What purpose does the Reaper Drone serve?

Unlike its predecessor, the Reaper drone is designed expressly as a combat aircraft, although it does of course have the ability to carry out aerial reconnaissance.

It can carry more weapons than the Predator, and can operate at higher altitude, thanks to its turbine power plant.

The Reaper drone has been involved in a number of precision attacks, notably the removal of Al-Qaeda leader Ayman Al-Zawahiri in 2022, orchestrated by the CIA. The target was identified on the balcony of a house in Kabul, Afghanistan.

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An MQ-9 Reaper drone was deployed, which launched a laser-guided Hellfire R9X missile directly at the target. Rather than an explosive warhead, the missile was equipped with rotating blades that eliminated the target without harming anyone else in the building.

Similar weaponry, in the form of missiles fired from a Reaper drone, was used to take out Iranian Major General Qasem Soleimani in Baghdad, in 2020, shortly after he arrived at the airport.

The MQ-9 Reaper drone was able to reach the specific targets without risking civilian casualties.

How are the Predator Drone and the Reaper Drone different?

The Reaper drone is larger, heavier and more powerful than the older Predator drone, with a longer range and more hardpoints where armaments such as missiles can be attached.

general atomics mq 9 reaper and its armaments
Tomás Del Coro General Atomics MQ-9 Reaper and its armaments
SpecificationMQ-1 PredatorMQ-9 Reaper
Range777 mi (1,250 km; 675 nmi)1,200 mi (1,931 km; 1,043 nmi)
Max Speed135 mph (217 km/h; 117 kn)300 mph (483 km/h; 261 kn)
Service Ceiling25,000 ft (7,620 m)50,000 ft (15,240 m)
Weight Empty1,130 lb (513 kg)4,901 lb (2,223 kg)
Max Takeoff Weight2,249 lb (1,020 kg)10,494 lb (4,760 kg)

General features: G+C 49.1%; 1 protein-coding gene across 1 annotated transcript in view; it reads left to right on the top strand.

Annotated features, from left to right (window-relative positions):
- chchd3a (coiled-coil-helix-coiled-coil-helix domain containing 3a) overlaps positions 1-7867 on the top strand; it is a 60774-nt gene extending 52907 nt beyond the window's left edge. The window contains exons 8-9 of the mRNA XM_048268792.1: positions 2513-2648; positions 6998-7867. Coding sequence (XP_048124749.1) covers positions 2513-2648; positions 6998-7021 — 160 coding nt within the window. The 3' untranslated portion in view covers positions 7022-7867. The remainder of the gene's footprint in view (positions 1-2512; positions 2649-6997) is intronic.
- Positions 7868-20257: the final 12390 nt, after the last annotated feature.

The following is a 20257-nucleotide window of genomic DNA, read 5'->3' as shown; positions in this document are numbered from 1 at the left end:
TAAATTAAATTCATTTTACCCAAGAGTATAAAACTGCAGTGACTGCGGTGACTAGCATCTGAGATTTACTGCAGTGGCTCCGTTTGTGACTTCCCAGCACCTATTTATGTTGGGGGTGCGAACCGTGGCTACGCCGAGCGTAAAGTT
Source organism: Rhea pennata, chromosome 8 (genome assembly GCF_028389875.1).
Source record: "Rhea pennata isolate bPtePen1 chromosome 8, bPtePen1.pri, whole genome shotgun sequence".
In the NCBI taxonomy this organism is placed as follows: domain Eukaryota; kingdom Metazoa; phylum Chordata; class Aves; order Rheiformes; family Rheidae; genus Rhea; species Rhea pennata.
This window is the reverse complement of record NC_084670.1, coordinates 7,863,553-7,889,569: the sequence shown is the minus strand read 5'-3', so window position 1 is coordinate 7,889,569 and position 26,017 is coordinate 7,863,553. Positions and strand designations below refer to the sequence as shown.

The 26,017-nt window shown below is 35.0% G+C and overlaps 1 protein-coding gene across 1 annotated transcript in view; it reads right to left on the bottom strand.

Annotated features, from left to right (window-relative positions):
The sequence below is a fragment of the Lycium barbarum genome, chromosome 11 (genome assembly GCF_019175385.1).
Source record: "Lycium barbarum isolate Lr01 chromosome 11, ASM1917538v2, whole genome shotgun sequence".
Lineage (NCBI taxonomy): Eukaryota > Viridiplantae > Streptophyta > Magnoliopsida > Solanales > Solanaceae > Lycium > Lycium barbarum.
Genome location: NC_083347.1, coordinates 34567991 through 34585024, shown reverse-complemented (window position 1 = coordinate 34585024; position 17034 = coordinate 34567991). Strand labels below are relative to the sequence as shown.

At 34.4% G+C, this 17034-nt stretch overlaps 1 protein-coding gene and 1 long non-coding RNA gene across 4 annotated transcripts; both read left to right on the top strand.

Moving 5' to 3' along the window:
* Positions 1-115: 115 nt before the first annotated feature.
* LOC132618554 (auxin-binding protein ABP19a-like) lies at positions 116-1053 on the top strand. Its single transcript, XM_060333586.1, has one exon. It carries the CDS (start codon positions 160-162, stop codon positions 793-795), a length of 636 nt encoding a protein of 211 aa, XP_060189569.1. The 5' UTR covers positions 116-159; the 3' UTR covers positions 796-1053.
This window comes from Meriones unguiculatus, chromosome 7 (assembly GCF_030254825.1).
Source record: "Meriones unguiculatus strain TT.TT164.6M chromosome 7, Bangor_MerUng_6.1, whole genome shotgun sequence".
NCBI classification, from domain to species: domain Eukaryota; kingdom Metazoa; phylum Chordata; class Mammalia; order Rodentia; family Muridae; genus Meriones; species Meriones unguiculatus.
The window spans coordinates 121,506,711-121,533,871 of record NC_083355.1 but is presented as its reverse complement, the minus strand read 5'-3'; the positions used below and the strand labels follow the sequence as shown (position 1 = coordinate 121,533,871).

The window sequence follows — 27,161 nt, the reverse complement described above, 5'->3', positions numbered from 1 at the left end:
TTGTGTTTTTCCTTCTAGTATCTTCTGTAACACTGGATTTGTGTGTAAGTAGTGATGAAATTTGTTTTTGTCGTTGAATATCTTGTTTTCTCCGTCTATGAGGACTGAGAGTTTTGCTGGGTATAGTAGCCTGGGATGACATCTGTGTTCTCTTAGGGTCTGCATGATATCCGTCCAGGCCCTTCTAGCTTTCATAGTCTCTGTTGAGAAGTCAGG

Armament2 missile attachment hardpoints7 missile attachment hardpoints
Length27 feet (8.23 m)36 feet (10.97 m)
Width48 ft 7 in (14.81 m)65 ft 7 in (19.99 m)
Height6 ft 11 in (2.11 m)12 ft 6 in (3.81 m)
EngineRotax 914F four-cylinder pistonHoneywell TPE331-10GD turboprop

The tails of the drones differ in that the Predator has an inverted V-tail, whereas the Reaper’s V-tail is on the upper rear fuselage. The Predator’s V-tail derives from its naval drone ancestry – the original design had to be able to fit into a torpedo tube.

The power units of the drones are very different. The Predator is powered by a 115 hp Rotax 914F four-cylinder piston engine, which allows it to travel 460 miles from base, patrol for a maximum of 14 hours, then return to base.

The much more powerful Reaper has a 950 hp Honeywell TPE331-10GD turboprop power plant, affording greater range, speed, cruise altitude and payload. Interestingly, at $30.2 million per airframe, the Reaper works out less expensive than its $40 million predecessor.

How are the Predator Drone and the Reaper Drone similar?

Both the MQ-1 Predator and the MQ-9 Reaper are remote-controlled aircraft with no crew on board. Both are flown remotely by ground-based pilots. Both can receive and transit data directly along a line of sight if the operating pilots are nearby.

Alternatively, both can communicate and receive control inputs via satellite.

MQ-1 Predator controls
U.S. Air Force MQ-1 Predator controls

The overall design of the two drones is similar. Both have a high aspect-ratio wing situated midway along the fuselage, and both have tricycle landing gear configuration.